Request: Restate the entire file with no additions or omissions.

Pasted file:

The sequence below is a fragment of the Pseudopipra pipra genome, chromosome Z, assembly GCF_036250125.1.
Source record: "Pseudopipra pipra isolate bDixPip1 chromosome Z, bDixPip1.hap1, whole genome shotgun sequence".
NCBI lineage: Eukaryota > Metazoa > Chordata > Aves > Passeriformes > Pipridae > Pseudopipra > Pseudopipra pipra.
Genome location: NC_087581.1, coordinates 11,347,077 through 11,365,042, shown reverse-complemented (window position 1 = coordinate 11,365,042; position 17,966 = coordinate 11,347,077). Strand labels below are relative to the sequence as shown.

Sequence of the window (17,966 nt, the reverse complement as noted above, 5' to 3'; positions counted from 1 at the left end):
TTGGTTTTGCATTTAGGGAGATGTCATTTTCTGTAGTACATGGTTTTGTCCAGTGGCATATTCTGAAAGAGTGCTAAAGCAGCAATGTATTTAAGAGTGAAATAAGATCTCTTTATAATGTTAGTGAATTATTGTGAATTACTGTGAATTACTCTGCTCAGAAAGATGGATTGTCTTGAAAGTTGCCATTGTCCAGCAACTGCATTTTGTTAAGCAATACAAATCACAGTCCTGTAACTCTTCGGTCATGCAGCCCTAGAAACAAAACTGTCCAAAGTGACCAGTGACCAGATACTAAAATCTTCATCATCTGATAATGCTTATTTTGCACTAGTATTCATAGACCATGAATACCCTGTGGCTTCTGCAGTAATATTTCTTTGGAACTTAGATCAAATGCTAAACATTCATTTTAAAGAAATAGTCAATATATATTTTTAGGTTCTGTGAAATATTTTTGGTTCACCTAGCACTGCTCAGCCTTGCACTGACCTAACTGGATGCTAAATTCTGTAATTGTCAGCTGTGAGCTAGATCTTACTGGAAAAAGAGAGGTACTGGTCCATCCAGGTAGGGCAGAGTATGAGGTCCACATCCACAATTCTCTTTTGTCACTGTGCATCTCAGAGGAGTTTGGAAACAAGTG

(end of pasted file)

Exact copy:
The sequence below is a fragment of the Pseudopipra pipra genome, chromosome Z, assembly GCF_036250125.1.
Source record: "Pseudopipra pipra isolate bDixPip1 chromosome Z, bDixPip1.hap1, whole genome shotgun sequence".
NCBI lineage: Eukaryota > Metazoa > Chordata > Aves > Passeriformes > Pipridae > Pseudopipra > Pseudopipra pipra.
Genome location: NC_087581.1, coordinates 11,347,077 through 11,365,042, shown reverse-complemented (window position 1 = coordinate 11,365,042; position 17,966 = coordinate 11,347,077). Strand labels below are relative to the sequence as shown.

Sequence of the window (17,966 nt, the reverse complement as noted above, 5' to 3'; positions counted from 1 at the left end):
TTGGTTTTGCATTTAGGGAGATGTCATTTTCTGTAGTACATGGTTTTGTCCAGTGGCATATTCTGAAAGAGTGCTAAAGCAGCAATGTATTTAAGAGTGAAATAAGATCTCTTTATAATGTTAGTGAATTATTGTGAATTACTGTGAATTACTCTGCTCAGAAAGATGGATTGTCTTGAAAGTTGCCATTGTCCAGCAACTGCATTTTGTTAAGCAATACAAATCACAGTCCTGTAACTCTTCGGTCATGCAGCCCTAGAAACAAAACTGTCCAAAGTGACCAGTGACCAGATACTAAAATCTTCATCATCTGATAATGCTTATTTTGCACTAGTATTCATAGACCATGAATACCCTGTGGCTTCTGCAGTAATATTTCTTTGGAACTTAGATCAAATGCTAAACATTCATTTTAAAGAAATAGTCAATATATATTTTTAGGTTCTGTGAAATATTTTTGGTTCACCTAGCACTGCTCAGCCTTGCACTGACCTAACTGGATGCTAAATTCTGTAATTGTCAGCTGTGAGCTAGATCTTACTGGAAAAAGAGAGGTACTGGTCCATCCAGGTAGGGCAGAGTATGAGGTCCACATCCACAATTCTCTTTTGTCACTGTGCATCTCAGAGGAGTTTGGAAACAAGTG